I would only recommend using Chinese/Japanese eggplants because they are less bitter and are less watery than the globe variety that’s commonly found in supermarkets. The most important flavoring ingredient is the chili bean paste so choose a good one that’s made with fermented broad beans (aka fava bean) or a combination with fermented soy beans rather than only fermented soy beans. Lee Kum Kee is a good brand (it’s made with both fermented broad beans and soy beans). The dried shrimp add a lot of umami flavor but feel free to omit it for a vegetarian version. Chinese picked mustard tuber, zha cai, is also called Szechuan/Sichuan picked vegetable. It’s the salted and pickled stem of a type of mustard green. Rinse the vegetable before using to get rid of any excess salt and fermenting liquid.
2 Tbsp vegetable oil
2 oz. zha cai, Chinese/Szechuan/Sichuan pickled mustard tubers, minced
2 Tbsp dried shrimp, minced
1/4 C chili bean sauce
3 green onions, white parts only, thinly sliced
1 tsp minced or grated ginger
4 cloves of garlic, minced or pressed
4 Chinese/Japanese eggplants
2 Tbsp soy sauce (more to taste)
1/2 tsp sugar
Salt to taste
Green onion, green part, thinly sliced
Soak the dried shrimp in a few tablespoons of hot water for about 5 minutes. Drain, rinse, then mince the shrimp.
Cut the eggplant into chunks on the bias (see picture). Cut at an angle, then rotate the eggplant a half turn, then cut on the bias again, repeat.
Heat 2 tablespoons of oil in a wok or large skillet over medium high heat. Add the chopped zha cai and minced dried shrimp, cook for a minute or two in the hot oil. Add the chili paste, green onions, minced ginger, and minced garlic and cook until the mixture is fragrant, about 1 minute. Add the eggplant and stir to coat the pieces in the chili mixture, cook for a minute. Add the soy sauce, sugar, white pepper, and about a 1/4 cup of water. Cover and steam until eggplant are tender but not mushy. Stir occassionally, don’t be too rough or you’ll smash the eggplant. Season to taste with more soy sauce or salt.
Garnish with sliced green onions (green part only). Serve with rice.
This photo doesn’t look like much but this Pork Ragu was delicious. This isn’t a quick recipe as it takes hours to cook but it is easy to prepare. I got this recipe from Deb who I met at the coffee shop I work at. When I’m making her …
When was the last time you made Boston baked beans? It’s so easy to forget about the classics when brainstorming side dish options for regular weekday fare. You happily make these luscious legumes for those mid-summer picnics and potlucks, but why are they so seldom on the regular menu?
The beauty of serving a side dish of such renown is you can toss it next to some nondescript sausages, or slice of ham and still have what feels like a special meal. I’m sure most of us associate baked beans with pleasurable experiences, thus it passes the only real “comfort food” test of authenticity.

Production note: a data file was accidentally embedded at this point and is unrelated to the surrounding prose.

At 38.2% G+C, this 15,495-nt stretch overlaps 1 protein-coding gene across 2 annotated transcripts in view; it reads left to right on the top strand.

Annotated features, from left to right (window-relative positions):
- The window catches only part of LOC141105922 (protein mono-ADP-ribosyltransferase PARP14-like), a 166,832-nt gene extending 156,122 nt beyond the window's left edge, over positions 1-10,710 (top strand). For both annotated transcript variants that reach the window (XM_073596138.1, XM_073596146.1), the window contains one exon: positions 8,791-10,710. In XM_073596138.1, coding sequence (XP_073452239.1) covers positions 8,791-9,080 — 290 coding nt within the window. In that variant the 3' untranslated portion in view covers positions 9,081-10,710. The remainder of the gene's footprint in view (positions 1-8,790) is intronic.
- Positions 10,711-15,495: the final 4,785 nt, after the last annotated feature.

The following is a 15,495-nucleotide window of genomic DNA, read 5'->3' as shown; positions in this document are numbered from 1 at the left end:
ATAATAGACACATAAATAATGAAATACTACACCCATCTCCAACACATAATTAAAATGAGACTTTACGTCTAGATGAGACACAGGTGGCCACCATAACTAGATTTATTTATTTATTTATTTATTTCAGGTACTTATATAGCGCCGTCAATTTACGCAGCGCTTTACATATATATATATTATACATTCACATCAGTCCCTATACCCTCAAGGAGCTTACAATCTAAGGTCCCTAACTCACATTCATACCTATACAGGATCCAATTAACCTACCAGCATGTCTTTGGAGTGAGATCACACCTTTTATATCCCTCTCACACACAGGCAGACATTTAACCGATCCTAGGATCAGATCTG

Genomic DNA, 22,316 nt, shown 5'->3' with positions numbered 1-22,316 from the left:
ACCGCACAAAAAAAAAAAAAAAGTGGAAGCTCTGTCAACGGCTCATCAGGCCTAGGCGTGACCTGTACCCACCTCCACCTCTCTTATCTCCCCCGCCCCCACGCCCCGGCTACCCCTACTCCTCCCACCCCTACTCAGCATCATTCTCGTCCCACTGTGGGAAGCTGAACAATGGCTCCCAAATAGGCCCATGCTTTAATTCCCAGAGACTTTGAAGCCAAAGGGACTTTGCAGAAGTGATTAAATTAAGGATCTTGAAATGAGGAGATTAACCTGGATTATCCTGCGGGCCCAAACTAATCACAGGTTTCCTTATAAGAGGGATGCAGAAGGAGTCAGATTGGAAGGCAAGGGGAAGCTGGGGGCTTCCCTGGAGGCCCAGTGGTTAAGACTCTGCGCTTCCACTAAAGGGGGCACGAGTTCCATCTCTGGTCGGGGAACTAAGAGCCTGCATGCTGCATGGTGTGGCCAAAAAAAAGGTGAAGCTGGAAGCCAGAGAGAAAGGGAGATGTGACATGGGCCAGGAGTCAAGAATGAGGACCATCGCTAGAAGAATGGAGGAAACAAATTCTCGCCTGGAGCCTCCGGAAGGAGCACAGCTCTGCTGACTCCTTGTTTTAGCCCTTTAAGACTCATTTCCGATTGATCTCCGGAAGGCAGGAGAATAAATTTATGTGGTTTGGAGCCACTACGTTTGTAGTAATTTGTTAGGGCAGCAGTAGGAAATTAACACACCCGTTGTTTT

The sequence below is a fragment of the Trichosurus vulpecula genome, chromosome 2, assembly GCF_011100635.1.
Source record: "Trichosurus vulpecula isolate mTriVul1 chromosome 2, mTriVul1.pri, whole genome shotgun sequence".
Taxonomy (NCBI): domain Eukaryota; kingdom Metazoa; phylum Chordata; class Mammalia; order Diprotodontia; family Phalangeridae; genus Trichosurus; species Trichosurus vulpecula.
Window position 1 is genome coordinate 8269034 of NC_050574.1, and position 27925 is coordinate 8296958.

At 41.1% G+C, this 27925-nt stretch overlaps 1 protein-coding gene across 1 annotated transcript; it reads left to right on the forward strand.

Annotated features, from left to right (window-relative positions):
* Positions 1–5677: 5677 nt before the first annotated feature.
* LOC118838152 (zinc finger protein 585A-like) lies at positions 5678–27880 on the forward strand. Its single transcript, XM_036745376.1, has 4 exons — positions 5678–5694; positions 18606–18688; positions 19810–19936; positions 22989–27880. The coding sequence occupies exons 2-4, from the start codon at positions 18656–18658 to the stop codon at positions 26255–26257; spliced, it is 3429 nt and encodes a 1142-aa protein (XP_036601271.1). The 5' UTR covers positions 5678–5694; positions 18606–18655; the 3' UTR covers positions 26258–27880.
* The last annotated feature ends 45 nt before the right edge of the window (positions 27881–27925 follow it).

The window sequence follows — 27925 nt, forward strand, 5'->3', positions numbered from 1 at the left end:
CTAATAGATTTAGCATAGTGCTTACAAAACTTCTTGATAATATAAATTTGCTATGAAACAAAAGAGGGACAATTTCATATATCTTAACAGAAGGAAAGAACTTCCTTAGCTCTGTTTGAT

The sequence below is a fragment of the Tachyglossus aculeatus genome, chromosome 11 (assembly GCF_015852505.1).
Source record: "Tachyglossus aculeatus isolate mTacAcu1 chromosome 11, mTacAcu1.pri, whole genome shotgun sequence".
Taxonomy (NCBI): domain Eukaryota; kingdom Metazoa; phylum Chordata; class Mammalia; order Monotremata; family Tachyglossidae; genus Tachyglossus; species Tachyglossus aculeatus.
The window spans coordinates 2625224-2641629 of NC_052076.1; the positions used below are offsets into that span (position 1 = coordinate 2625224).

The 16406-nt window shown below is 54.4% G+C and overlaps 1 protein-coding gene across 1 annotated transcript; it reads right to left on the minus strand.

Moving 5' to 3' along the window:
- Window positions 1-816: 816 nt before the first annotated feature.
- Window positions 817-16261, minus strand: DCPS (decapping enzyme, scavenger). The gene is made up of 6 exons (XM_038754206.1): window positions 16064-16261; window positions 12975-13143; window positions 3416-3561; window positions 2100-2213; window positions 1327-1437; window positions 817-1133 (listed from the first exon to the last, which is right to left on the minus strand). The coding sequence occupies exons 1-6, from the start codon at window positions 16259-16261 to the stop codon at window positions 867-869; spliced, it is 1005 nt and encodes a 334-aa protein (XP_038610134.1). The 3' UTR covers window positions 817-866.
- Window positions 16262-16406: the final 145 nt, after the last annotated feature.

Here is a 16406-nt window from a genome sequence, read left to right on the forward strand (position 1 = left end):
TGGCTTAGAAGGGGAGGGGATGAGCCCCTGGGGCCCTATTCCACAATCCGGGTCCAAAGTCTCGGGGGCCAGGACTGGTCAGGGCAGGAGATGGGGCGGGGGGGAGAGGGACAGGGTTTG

While some of you more cynical readers may think this post was just an easy way to test one of the classic American recipes going in the cookbook, and at the same time, a way to solicit some witty comments from Scott from Boston, well, okay…that’s just about right. Enjoy!
1 pound dry navy beans
6 cups water
pinch of baking soda
1 bay leaf
6 strips bacon, cut in 1/2-inch pieces (traditionally salt pork is used, and if desired 4 ounces can be substituted for the bacon)
1 yellow onion, diced
1/3 cup molasses
1/4 cup packed dark brown sugar
1 teaspoon dry mustard
1 1/2 teaspoon salt, or to taste
1/2 teaspoon freshly ground black pepper, or to taste
The Lebanese Recipes Kitchen (The home of delicious Lebanese Recipes and Middle Eastern food recipes) invites you to try Turkish-Style Pizza Recipe. Enjoy quick and easy Middle Eastern food recipes and learn how to make Turkish-Style Pizza.
Italians usually get the credit for inventing pizza, but some people believe that Turkish pide (flatbreads with toppings) may have come first. This recipe is an adaptation of a pizza discovered in a street-side cafe in the Mediterranean coastal city of Antalya.
One 14 1/2-by-9 1/2-inch pizza, for 6 slices
Active Time: 30 minutes
Cornmeal, for dusting
12 ounces Whole-Wheat Pizza Dough, or other prepared dough
1 teaspoon plus 1 tablespoon extra virgin-olive oil, divided
1 1/2 cups grated fontina, or Monterey Jack cheese
1 1/2 cups diced tomatoes, (2 medium)
1 cup diced sweet onion, such as Vidalia (1 medium)
2 tablespoons minced seeded jalapeno pepper, (1 pepper)
2 ounces sliced pastrami, diced (1/2 cup), optional
Freshly ground pepper, to taste
1/3 cup fresh flat-leaf parsley leaves, torn
Place a pizza stone or inverted baking sheet on the lowest oven rack; preheat oven to 500° F or highest setting. Coat a large baking sheet with cooking spray and dust with cornmeal.
Prepare Whole-Wheat Pizza Dough, if using.
On a lightly floured surface, roll the dough into a 15-by-10-inch oval. Transfer to the prepared baking sheet. Turn edges under to make a slight rim. Brush the rim with 1 teaspoon oil.
Sprinkle cheese over the crust, leaving a 1/2-inch border. Top with tomatoes, onion, jalapeno and pastrami, if using. Season with pepper. Drizzle with the remaining 1 tablespoon oil.
Place the baking sheet on the heated pizza stone (or baking sheet) and bake the pizza until the bottom is crisp and golden, 10 to 14 minutes. Sprinkle with parsley and serve immediately.
Tips & Notes
To bake this recipe directly on a pizza stone, make two 14-by-7-inch oval pizzas.
Per slice: 286 calories; 14 g fat ( 6 g sat , 6 g mono ); 31 mg cholesterol; 28 g carbohydrates; 12 g protein; 3 g fiber; 513 mg sodium; 281 mg potassium.
Nutrition Bonus: 20% dv Vitamin A, 13 mg Vitamin C (20% dv), 171 mg Calcium (15% dv), 15% dv Fiber.
Carbohydrate Servings: 2
Exchanges: 1 1/2 starch, 1 vegetable, 1 high-fat meat, 1 fat
From EatingWell: Winter 2003, The Essential EatingWell Cookbook (2004)